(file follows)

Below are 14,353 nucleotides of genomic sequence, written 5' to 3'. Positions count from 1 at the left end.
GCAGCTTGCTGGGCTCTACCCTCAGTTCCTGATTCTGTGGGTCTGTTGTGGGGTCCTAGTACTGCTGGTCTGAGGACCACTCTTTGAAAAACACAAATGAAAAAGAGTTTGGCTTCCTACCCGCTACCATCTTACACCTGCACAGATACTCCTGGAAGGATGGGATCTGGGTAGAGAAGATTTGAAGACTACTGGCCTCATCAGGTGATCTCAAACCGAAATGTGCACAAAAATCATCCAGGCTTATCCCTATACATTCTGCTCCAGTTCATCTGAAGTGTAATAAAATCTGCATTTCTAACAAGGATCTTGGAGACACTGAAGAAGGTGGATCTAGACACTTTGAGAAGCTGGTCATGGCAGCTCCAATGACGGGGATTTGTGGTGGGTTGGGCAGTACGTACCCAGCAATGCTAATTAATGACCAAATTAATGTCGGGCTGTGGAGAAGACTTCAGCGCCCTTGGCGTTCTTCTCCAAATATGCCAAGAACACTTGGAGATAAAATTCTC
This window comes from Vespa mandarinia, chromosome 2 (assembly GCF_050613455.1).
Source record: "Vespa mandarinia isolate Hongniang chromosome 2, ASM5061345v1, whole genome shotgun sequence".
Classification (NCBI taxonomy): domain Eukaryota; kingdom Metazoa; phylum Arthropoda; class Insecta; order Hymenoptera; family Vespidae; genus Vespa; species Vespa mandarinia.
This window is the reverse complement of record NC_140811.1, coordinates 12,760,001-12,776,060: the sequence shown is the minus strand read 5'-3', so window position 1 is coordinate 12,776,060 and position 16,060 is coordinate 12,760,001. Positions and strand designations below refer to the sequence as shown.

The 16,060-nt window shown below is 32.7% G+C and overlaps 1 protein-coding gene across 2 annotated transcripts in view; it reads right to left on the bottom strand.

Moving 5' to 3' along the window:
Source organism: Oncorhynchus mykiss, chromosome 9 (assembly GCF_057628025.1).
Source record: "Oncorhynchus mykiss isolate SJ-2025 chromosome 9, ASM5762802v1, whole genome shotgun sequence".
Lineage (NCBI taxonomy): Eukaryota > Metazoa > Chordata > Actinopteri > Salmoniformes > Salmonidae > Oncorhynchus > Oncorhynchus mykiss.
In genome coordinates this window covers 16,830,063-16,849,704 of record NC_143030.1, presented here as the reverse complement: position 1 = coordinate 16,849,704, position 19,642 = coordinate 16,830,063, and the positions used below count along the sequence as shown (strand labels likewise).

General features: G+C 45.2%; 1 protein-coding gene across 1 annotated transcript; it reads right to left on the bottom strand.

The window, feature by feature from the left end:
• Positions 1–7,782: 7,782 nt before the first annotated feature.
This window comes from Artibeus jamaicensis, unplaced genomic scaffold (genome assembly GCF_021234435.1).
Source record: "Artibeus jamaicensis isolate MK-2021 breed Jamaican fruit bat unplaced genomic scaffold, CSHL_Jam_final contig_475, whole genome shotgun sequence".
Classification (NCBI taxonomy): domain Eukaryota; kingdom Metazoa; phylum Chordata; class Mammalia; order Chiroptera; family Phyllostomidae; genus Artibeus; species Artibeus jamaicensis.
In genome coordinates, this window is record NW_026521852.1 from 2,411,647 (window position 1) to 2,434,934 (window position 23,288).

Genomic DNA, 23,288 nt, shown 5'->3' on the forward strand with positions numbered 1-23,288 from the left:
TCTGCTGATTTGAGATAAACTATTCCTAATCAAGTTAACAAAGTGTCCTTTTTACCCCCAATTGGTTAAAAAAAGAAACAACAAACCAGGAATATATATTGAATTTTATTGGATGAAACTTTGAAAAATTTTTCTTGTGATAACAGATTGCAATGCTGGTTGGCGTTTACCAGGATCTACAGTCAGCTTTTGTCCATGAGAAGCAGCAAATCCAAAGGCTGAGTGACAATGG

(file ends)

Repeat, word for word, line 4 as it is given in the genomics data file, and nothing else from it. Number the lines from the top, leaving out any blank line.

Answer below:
Source record: "Vespa mandarinia isolate Hongniang chromosome 2, ASM5061345v1, whole genome shotgun sequence".